what is the AOA doing to increase the quality of GME?

stoic

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    What's up -

    It's my understanding that most physcians/students agree that DO GME is very much lacking in quality. What is th AOA/DO community doing to correct this problem? To me, this seems to be an issue very much at the heart of "loss of DO identity." After all, if all DO's end up training in MD residencies, then how could you not loose the "DO" identity.

    Has this been discussed at AOA meetings? Is it talked about in osteopathic journals? Or do people just want to ignore that problem?

    Thanks,
    Dave
     

    Dr JPH

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      This issue is well known throughout the osteopathic community. Especially since the numbers have been going more and more in favor of MD residencies over the years...the trend is difficult to ignore.

      I have seen osteopathic residencies and internships marketing themselves beyong belief. As far as the AOA is concerned, I am not sure what steps they are taking to alter the tide, so to speak. I am sure they want to offer the best post graduate education to newly graduated DOs.
       

      njdo

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        Dr. Beehler, AOA President, just visited LECOM on Monday. He was asked about this, and replied that there are limitations as to what the AOA can do. The biggest problem that he noted was that the federal government limits the ability of hospitals to open up new residency spots each year (it sounds that it does so via quotas, etc.). From what he said, it's not as if any old hospital that wants to can go ahead and open up a residency program just to make more room for DO's can do so...only a certain number are allowed, and only a certain number are allotted federal funding.

        He told us the AOA is concentrating its efforts, therefore, on dually-accredited programs. By this he means that the radiology (IM, EM, etc.) program of a certain hospital would be both AOA and ACGME accredited. This allows DO's more options since there are numerous Allopathic residencies that have been in place for years. By tacking on a DO's ability to apply and be AOA-accredited, we may eventually have all the options that the MD applicants have (though this will be years). I know a lot of programs that LECOM is working with (in Pittsburgh in particular) are dually-certifying both their primary care and specialist care programs.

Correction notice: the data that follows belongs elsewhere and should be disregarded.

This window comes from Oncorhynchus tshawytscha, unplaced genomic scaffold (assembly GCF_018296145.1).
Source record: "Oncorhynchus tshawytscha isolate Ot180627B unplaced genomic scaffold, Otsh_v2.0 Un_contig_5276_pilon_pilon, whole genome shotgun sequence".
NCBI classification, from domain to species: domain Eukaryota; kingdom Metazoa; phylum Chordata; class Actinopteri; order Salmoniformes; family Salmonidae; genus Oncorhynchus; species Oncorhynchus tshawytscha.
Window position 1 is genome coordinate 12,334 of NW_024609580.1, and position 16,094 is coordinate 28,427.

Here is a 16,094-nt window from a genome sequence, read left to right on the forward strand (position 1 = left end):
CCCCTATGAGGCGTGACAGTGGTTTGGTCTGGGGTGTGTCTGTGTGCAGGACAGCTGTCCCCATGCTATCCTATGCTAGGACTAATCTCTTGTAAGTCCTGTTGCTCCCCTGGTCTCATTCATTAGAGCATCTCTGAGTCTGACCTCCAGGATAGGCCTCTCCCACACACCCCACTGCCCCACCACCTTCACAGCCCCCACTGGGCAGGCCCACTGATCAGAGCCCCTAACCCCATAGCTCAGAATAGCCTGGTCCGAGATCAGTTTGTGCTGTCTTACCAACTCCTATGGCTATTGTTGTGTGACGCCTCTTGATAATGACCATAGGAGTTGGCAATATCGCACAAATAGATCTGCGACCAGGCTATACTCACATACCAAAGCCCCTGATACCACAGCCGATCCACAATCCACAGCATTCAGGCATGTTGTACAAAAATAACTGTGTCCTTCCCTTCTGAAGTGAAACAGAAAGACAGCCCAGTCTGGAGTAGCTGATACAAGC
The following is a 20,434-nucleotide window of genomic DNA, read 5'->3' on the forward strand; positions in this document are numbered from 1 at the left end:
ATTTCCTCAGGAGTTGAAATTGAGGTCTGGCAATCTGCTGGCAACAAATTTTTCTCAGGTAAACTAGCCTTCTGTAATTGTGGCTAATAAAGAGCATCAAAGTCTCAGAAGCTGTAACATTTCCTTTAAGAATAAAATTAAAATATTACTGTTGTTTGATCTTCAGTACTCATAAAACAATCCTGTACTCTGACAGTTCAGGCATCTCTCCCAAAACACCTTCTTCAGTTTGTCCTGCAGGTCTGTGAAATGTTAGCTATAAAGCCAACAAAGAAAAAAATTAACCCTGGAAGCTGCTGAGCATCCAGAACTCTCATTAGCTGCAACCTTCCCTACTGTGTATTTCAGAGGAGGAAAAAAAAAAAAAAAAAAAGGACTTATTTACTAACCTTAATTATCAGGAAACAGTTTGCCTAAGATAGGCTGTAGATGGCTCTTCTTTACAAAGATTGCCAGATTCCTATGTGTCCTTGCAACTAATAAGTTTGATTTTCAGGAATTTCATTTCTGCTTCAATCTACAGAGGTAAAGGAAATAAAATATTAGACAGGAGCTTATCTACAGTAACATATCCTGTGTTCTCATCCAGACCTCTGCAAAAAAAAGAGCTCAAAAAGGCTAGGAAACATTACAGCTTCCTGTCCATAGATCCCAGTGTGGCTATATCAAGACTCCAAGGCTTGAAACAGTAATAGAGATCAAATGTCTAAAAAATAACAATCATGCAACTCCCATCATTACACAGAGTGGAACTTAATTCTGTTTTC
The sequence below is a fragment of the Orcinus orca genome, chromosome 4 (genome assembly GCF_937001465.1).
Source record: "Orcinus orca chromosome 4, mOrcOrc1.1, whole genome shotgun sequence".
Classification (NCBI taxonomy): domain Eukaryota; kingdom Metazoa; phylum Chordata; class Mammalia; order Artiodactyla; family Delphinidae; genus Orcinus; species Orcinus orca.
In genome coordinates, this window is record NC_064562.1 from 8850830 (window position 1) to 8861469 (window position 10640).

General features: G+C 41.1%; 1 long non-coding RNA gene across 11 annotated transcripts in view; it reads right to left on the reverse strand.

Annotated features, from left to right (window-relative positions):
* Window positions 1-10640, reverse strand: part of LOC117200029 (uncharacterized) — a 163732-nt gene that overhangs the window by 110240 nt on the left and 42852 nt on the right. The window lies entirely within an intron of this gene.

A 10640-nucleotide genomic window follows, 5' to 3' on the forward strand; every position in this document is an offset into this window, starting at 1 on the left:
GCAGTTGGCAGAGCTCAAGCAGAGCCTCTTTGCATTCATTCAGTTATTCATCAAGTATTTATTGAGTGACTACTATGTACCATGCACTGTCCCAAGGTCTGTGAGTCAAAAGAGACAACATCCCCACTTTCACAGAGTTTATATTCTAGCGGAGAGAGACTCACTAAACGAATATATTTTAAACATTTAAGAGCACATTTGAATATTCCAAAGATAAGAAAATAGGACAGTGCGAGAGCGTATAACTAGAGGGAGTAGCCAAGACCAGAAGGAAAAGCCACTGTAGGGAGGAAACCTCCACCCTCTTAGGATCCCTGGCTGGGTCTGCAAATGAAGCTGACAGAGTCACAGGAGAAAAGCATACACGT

For now, this sounds like the best option. By dually accrediting programs, it perhaps will eliminate some of the MD-bias that is out there in the application process and open up more program options than could otherwise be done with only AOA-accredited programs.

        njdo
         
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        DireWolf

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          The president fails to acknowledge that the problem isn't only the lack of osteopathic residency spots but more importantly, the lack of quality in the ones that already exist. There are exceptions, but most of the osteopathic residency programs are severely lacking in funding, teaching, research, volume, variety, and didactics. He should start by improving the programs we already have, and focus on expanding later.
           

          VentdependenT

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            Originally posted by DireWolf
            The president fails to acknowledge that the problem isn't only the lack of osteopathic residency spots but more importantly, the lack of quality in the ones that already exist. There are exceptions, but most of the osteopathic residency programs are severely lacking in funding, teaching, research, volume, variety, and didactics. He should start by improving the programs we already have, and focus on expanding later.

            Cha-Ching$

            You hit it right on the head. Thaz why I'm off to allo residency.
             
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